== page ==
Prophet of Zoom: Not Again? Yes, Again!
Brexit and the Age-Libel.
For me, the most troubling development following the historic Brexit referendum this past June 23 (in which Britons voted to leave the European Union 52 per cent to 48 per cent) was the almost immediate rush to blame “old” people for the vote. No sooner had a few objective journalistic overviews reported that a majority of the 65-plus had voted Leave than the Twitterverse exploded, followed, surprisingly, by the mainstream press, with this twist: in voting Leave, it was alleged, older Britons, driven by ignorance, cynicism and racism, had sold out their younger cosmopolitan counterparts who stood to lose the most without the EU. One particularly vile example of the Generation Blame Game was a piece on vice.com by a certain Joel Golby, which had the line “Oh my god, Grandma, what the f%*# have you done?” Besides reviling his grandma’s “little wrinkly face,” Golby claimed that the older generation was solely responsible for the referendum result, thereby dooming the young. Similar arguments soon appeared in The Guardian, the Telegraph and Vox.com.
Why so much anti-old bile so fast? Maybe because so many “experts” had miscalculated the outcome so badly, and they needed a handy villain. And who is handier than us, given that ageism seems to be the last “ism” that can be evoked with impunity? But it turns out that the biggest miscalculation the experts made wasn’t before the vote but after, and in some pretty basic math at that.
The “problem” wasn’t that the 65-plus crowd cast so many Leave votes; in fact, they cast almost two million more Remain votes than the “yuff” demographic. The “problem” was that the British old, like our old, vote so much more in general. According to Sean O’Meara, a former Huffington Post and BBC contributor, who used Sky Data and YouGov Brexit polls and one commissioned by Lord Ashcroft, 83 per cent of the 65-plus voted, compared to only 36 per cent of the 18-24s. Had the 18-24 turnout matched the 65-plus turnout and the same preferences held, Remain would have won by a million votes, instead of losing by a million and a half votes. Even if the 18-24s had managed only a 65 per cent turnout, Remain would still have won a narrow victory. But two-thirds of those most drastically affected by this referendum (according to their own assessment), chose to do nothing about the most important vote in generations. “If you’re 18 to 24 and angry,” O’Meara says, “[don’t blame Granny] blame your mates who didn’t vote.”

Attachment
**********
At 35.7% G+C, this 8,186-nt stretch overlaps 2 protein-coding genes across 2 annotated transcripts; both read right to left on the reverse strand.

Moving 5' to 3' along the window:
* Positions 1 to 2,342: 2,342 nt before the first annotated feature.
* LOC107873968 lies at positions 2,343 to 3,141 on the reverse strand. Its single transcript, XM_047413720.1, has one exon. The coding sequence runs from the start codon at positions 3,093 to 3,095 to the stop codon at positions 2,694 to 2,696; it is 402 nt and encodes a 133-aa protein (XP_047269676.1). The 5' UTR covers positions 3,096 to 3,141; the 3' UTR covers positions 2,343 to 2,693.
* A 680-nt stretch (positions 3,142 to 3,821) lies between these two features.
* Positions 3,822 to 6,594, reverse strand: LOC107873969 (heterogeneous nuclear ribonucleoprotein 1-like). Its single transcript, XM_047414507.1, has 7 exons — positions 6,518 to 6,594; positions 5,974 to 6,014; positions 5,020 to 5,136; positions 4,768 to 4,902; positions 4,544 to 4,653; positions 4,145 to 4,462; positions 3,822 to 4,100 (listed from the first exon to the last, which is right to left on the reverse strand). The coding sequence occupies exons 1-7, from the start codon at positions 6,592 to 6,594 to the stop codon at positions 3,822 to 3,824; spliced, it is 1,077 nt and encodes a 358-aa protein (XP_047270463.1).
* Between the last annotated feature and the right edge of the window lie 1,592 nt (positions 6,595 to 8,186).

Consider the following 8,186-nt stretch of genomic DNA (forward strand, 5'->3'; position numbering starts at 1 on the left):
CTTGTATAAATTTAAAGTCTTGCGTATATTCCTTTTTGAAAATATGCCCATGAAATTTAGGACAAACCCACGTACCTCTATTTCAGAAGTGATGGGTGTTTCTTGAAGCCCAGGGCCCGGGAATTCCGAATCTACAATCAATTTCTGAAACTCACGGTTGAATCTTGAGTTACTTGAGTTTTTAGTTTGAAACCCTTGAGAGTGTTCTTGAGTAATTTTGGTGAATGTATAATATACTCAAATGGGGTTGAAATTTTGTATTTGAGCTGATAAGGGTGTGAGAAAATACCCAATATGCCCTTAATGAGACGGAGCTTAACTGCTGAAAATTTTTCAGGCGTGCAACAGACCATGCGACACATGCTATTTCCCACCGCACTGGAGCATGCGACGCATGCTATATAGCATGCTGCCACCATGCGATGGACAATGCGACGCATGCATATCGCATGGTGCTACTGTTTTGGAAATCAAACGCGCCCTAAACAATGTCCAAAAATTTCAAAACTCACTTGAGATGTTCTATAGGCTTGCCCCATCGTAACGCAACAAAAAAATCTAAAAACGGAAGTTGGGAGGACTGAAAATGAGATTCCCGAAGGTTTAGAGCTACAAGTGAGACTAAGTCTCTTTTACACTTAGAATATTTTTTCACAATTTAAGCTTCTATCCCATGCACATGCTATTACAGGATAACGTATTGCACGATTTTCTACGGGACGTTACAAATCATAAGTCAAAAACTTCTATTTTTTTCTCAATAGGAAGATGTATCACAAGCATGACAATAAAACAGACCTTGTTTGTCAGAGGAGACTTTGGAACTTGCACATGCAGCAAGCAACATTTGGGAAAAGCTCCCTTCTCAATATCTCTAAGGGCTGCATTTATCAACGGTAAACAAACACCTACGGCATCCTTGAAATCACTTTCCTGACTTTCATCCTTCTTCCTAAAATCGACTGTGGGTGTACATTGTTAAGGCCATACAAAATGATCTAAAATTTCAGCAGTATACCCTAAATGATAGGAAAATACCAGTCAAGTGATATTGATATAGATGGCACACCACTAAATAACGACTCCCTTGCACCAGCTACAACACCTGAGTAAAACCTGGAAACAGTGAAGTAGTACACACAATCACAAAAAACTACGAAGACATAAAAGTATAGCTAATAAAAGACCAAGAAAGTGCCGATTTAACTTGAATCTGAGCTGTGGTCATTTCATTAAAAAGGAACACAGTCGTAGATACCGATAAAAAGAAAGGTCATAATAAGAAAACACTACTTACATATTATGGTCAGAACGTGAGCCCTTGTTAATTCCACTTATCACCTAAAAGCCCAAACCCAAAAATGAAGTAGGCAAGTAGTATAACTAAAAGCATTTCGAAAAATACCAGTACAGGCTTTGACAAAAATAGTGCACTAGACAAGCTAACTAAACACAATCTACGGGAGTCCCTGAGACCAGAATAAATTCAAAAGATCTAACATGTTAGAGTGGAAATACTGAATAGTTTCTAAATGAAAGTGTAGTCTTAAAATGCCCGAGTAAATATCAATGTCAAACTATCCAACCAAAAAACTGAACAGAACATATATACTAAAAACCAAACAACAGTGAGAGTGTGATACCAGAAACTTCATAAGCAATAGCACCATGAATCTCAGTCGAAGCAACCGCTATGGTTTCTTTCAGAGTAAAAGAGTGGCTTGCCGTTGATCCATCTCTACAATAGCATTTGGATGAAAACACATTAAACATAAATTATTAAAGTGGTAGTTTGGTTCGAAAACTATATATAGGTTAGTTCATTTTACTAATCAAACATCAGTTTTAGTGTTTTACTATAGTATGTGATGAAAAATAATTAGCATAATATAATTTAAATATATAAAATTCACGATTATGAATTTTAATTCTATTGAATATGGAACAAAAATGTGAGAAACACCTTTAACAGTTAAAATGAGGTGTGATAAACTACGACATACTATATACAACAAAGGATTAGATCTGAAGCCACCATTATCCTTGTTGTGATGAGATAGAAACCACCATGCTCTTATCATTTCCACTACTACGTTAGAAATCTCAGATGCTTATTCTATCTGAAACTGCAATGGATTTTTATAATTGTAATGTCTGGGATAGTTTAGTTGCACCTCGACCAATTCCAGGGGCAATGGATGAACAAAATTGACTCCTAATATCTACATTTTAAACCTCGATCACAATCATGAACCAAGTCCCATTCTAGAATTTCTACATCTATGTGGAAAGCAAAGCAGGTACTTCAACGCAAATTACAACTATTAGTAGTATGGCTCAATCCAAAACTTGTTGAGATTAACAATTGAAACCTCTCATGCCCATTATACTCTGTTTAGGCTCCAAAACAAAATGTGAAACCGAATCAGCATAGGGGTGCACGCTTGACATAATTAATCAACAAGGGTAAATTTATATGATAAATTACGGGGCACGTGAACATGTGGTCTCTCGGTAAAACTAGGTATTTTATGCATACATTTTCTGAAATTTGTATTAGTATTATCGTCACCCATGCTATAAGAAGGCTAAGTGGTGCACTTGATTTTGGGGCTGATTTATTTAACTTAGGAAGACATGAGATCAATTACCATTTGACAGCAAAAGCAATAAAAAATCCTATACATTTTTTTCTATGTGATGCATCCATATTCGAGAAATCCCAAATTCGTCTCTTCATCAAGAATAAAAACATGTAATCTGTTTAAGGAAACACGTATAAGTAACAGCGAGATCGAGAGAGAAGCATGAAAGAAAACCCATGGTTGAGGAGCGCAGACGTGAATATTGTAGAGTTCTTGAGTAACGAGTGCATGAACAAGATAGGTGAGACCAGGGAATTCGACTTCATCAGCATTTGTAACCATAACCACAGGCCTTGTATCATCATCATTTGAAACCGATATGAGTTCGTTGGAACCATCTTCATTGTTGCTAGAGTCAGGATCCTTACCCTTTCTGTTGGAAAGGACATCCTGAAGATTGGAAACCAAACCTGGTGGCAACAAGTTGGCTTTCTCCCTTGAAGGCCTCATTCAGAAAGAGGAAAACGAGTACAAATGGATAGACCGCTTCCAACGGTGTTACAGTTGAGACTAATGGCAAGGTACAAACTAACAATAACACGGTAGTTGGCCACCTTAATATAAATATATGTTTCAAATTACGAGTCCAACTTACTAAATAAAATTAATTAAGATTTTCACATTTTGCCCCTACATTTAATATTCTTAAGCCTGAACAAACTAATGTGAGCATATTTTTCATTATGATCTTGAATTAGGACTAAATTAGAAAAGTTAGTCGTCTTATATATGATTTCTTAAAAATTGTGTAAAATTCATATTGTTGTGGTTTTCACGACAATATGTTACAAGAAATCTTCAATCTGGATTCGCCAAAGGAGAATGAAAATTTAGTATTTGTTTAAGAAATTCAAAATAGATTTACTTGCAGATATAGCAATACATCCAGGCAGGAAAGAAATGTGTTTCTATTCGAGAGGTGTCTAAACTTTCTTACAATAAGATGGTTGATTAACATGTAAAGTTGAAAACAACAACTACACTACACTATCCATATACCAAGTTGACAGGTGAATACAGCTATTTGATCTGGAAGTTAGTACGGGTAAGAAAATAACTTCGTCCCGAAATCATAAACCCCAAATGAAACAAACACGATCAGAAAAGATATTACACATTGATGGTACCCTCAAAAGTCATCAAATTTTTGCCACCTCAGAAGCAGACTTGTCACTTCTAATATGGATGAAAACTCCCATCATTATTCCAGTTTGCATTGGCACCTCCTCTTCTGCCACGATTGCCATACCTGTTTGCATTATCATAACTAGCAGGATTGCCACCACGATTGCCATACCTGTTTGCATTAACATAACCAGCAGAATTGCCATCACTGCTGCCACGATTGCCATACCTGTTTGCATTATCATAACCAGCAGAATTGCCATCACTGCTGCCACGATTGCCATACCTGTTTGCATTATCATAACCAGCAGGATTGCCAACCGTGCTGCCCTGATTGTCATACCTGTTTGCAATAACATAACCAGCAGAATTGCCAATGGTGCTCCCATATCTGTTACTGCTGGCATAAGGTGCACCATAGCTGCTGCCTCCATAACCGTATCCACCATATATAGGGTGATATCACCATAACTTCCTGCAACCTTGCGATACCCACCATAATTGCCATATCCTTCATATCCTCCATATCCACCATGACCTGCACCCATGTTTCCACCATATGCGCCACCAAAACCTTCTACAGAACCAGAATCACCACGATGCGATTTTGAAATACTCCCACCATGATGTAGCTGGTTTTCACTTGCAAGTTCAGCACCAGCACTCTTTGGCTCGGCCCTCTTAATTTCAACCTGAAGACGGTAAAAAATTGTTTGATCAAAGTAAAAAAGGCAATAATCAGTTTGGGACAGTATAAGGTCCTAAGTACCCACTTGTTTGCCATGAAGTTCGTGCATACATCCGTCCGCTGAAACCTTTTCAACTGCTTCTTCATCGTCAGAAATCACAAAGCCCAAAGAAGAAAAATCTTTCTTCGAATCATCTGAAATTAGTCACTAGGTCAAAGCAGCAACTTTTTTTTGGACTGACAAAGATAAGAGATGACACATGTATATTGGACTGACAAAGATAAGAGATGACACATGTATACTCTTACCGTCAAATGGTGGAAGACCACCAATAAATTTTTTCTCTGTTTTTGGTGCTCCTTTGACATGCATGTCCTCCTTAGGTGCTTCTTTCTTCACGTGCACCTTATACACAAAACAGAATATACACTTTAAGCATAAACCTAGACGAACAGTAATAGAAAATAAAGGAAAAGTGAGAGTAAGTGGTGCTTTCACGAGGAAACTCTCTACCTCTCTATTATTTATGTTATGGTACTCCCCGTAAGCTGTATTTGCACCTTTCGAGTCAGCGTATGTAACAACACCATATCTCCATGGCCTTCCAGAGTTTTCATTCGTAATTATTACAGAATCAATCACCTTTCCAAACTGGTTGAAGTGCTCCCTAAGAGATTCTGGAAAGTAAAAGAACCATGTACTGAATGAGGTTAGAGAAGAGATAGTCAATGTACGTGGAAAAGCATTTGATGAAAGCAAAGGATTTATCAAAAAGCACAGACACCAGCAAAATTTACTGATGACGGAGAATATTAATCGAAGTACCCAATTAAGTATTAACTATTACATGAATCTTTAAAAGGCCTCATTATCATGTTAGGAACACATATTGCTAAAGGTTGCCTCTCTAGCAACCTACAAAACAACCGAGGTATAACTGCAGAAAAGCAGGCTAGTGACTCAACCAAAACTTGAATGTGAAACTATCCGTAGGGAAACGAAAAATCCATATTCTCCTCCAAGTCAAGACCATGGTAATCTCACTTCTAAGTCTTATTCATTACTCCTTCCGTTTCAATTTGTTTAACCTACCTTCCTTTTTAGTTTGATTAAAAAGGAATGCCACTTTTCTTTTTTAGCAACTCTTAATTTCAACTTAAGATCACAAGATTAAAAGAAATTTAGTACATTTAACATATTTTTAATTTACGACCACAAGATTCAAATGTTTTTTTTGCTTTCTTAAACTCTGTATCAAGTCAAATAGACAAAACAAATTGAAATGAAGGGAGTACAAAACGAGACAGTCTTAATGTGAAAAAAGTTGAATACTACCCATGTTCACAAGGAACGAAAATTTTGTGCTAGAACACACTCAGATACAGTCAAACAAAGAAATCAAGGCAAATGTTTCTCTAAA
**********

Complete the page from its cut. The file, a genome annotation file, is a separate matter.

I have two more Brexit objections. First, the willingness of many to believe the predatory characterization of Grandma’s cohort as those who would callously devour their young. As Eric Worral of wattsupwiththat.com wrote, “Most old people I know would throw themselves into a fire if they thought it would somehow improve the lives of their grandkids. Claiming old people en masse do not care about the young is utterly obscene.” Hear, hear! We’ve been calling out this lie of a “war” between young and old for many years.
Second, a dangerously wacky idea that’s cropped up all over post-Brexit – imposing a reverse age limit on voting. The older you get, goes the argument, the less your vote should count because you’ll be dead before the full effects of that vote unfold. Thus a 65-year-old might only have 20 more years to live, compared to a 25-year-old who has 60 (plus or minus) years to go. Mind you, a 15-year-old could have 70 or 80 years ahead and a 10-year-old 90. And what about the sick? Should they be denied the vote because they might not last?
As boomers, we only suggested not trusting anyone over 30. Now here’s a new low. Ladies and gentlemen, I present your 21st-century only legitimate electorate: five years old and younger.